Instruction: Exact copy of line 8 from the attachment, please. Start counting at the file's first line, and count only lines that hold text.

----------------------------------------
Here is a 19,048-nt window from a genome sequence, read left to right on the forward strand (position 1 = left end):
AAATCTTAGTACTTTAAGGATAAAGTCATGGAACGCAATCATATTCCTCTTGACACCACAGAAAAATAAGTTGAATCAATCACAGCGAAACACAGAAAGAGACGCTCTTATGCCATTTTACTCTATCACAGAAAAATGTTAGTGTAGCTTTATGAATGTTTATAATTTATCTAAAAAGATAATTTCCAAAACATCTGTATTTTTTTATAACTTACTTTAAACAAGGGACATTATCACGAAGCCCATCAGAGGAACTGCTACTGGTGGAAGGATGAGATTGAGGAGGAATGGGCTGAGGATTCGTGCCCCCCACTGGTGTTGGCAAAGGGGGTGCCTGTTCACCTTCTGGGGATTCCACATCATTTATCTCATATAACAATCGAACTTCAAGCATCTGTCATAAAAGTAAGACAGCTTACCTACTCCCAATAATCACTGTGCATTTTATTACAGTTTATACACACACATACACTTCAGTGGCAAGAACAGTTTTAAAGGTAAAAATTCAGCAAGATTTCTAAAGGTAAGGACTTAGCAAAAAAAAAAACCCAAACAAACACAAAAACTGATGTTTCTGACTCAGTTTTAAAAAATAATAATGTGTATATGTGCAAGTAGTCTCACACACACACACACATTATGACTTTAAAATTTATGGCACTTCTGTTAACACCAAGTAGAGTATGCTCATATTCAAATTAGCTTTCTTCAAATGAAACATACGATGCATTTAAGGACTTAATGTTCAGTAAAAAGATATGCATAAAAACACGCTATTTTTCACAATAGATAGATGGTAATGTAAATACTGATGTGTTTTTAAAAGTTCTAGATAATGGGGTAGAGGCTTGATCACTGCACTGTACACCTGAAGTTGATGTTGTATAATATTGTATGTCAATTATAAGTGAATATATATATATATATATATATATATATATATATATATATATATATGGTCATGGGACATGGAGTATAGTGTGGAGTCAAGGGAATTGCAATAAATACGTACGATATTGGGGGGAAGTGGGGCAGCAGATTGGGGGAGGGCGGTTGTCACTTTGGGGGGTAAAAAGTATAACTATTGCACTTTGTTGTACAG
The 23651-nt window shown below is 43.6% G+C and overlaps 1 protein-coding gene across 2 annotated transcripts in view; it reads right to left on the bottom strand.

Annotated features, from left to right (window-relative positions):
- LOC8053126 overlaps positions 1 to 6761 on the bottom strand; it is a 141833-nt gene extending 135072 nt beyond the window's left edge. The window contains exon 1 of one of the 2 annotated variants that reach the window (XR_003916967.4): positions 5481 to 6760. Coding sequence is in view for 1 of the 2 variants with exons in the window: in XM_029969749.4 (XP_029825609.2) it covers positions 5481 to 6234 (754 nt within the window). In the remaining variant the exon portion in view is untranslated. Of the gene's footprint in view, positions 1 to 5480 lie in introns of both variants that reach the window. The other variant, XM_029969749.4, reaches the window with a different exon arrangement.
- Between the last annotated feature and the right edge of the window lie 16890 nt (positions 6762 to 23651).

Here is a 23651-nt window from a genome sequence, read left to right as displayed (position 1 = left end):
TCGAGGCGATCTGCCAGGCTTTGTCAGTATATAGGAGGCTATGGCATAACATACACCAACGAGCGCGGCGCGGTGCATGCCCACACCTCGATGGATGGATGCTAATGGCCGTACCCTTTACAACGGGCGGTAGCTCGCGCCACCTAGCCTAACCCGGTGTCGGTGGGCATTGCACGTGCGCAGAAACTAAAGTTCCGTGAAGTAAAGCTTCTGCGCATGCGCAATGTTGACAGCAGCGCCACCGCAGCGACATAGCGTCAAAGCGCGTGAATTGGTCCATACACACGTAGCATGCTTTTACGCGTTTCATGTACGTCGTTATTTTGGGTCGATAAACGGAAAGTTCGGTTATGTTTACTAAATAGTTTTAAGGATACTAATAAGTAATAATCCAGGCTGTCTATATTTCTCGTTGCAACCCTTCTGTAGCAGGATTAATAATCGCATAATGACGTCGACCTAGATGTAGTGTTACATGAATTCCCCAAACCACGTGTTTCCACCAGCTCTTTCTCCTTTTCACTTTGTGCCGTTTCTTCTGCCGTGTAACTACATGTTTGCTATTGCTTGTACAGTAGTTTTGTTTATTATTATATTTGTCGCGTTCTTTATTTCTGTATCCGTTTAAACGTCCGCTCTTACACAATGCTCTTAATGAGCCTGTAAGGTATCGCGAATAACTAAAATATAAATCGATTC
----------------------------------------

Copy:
TCGAGGCGATCTGCCAGGCTTTGTCAGTATATAGGAGGCTATGGCATAACATACACCAACGAGCGCGGCGCGGTGCATGCCCACACCTCGATGGATGGATGCTAATGGCCGTACCCTTTACAACGGGCGGTAGCTCGCGCCACCTAGCCTAACCCGGTGTCGGTGGGCATTGCACGTGCGCAGAAACTAAAGTTCCGTGAAGTAAAGCTTCTGCGCATGCGCAATGTTGACAGCAGCGCCACCGCAGCGACATAGCGTCAAAGCGCGTGAATTGGTCCATACACACGTAGCATGCTTTTACGCGTTTCATGTACGTCGTTATTTTGGGTCGATAAACGGAAAGTTCGGTTATGTTTACTAAATAGTTTTAAGGATACTAATAAGTAATAATCCAGGCTGTCTATATTTCTCGTTGCAACCCTTCTGTAGCAGGATTAATAATCGCATAATGACGTCGACCTAGATGTAGTGTTACATGAATTCCCCAAACCACGTGTTTCCACCAGCTCTTTCTCCTTTTCACTTTGTGCCGTTTCTTCTGCCGTGTAACTACATGTTTGCTATTGCTTGTACAGTAGTTTTGTTTATTATTATATTTGTCGCGTTCTTTATTTCTGTATCCGTTTAAACGTCCGCTCTTACACAATGCTCTTAATGAGCCTGTAAGGTATCGCGAATAACTAAAATATAAATCGATTC